I’ve been meaning to go to Cloudland Rice Noodle for the longest time because of their chef’s connection to Yunnan, but had been deterred by the miserable 2.5 / 3 star Yelp rating. Having to cross the Dumbarton bridge for the cross the bridge noodles means I prefer there is some guarantee in the food quality before I actually cross the bridge. I finally bit the bullet last weekend, and I am so glad I went.
Long story short, the cross the bridge noodle was very good. And I am glad despite the rating they still do brisk business.
Here’s one story behind the crossing the bridge noodle (or at least one of them): Hundreds of years ago, a scholar from Mengzi, Yunnan studied hard for the imperial examination in a pagoda on an island surrounded by a lake. His wife wanted to feed him nutritious and hot food during the winter, but she found out the noodles she delivered to him were already cold and soggy by the time she crossed the bridge. So she put the soup in a big clay pot, and added a layer of chicken fat on top of the soup to retain heat, and transported the noodles separately to maintain the noodle texture. The scholar asked about the noodle and the wife made up the name ‘cross the bridge noodle’. With his stomach taken care of, the grateful scholar was able to concentrate on studying and went on to place first in the exam.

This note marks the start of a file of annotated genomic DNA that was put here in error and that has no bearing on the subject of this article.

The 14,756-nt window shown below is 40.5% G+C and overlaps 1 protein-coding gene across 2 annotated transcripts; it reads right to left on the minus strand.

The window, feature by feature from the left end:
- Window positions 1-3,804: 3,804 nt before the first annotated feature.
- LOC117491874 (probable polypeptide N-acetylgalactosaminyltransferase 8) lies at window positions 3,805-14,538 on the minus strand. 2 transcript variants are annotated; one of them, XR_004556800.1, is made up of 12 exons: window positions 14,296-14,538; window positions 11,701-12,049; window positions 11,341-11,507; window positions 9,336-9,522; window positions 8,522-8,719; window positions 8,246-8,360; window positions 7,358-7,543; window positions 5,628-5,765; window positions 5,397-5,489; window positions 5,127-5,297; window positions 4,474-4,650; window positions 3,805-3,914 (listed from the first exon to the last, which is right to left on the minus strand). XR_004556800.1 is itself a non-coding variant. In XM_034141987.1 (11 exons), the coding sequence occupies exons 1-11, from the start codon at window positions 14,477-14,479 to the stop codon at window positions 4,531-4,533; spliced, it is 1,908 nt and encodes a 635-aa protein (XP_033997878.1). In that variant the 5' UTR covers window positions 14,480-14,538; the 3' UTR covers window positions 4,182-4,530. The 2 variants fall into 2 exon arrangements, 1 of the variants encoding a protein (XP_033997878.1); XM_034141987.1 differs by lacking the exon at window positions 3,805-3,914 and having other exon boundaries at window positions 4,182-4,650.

Another suggestion was the compiling the soup ingredients into the soup bowl was like a bridge between two bowls, hence the name.
The owner/ chef came from Dali, a city in the mountainous Yunnan province of China, which borders Vietnam. The menu looked like its all Yunnan specialties.
The cross the bridge noodle ingredients were placed on separate plates and wheeled out on a cart. Here’s the thinly sliced raw chicken breast, ham and pork:
Here’s the soup. Note the lack of steam coming from the soup bowl because of the layer of fat. Despite the appearance, its scalding hot soup underneath. The rice noodle were in the back.
Other vegetables and herbs such as chives, turnip, pea shoots, etc, and the quail eggs.
The combined bowl:
The broth was made with old ducks, pork bones and pork (or chicken, I can’t remember) for half a day. And the taste was rich, flavorful and balanced. Tasted clean and did not detect any artificial additives. They can sell that as soup and I will buy it. My wife and I ended up drinking all of them.
The meat was ok, some were cooked just right while some were a little over. It’s hard to control when they sliced the meat so thin. The ham tasted more interesting than the chicken breast.
The rice noodles were on the soft side. The star of the show I felt was the broth.
The steaming pot chicken rice came in a small clay container that had a hole in the middle to let the steam cook the chicken, taro, peas and meld the flavors. Pretty good.
The fried dairy fan used milk directly imported from Yunnan we were told, which was mixed with yogurt, cooked and coagulated. It tasted like fried pieces of Yakult drink, which was a bit like yogurt than cheese.
Most of the complaints on Yelp are about the small portion and prices. My understanding is that these dishes are meant to be accompaniments to the noodle, so they shouldn’t be big. Perhaps there is a bit of cultural gap that the chef owner needs to bridge with the mostly non-Yunnan customer base. Luckily, despite the low ratings, there were one or two groups of people consistently waiting for tables throughout the lunch service.
I’d definitely cross the bridge and eat that noodle again, as well as try more of the Yunnan side dishes.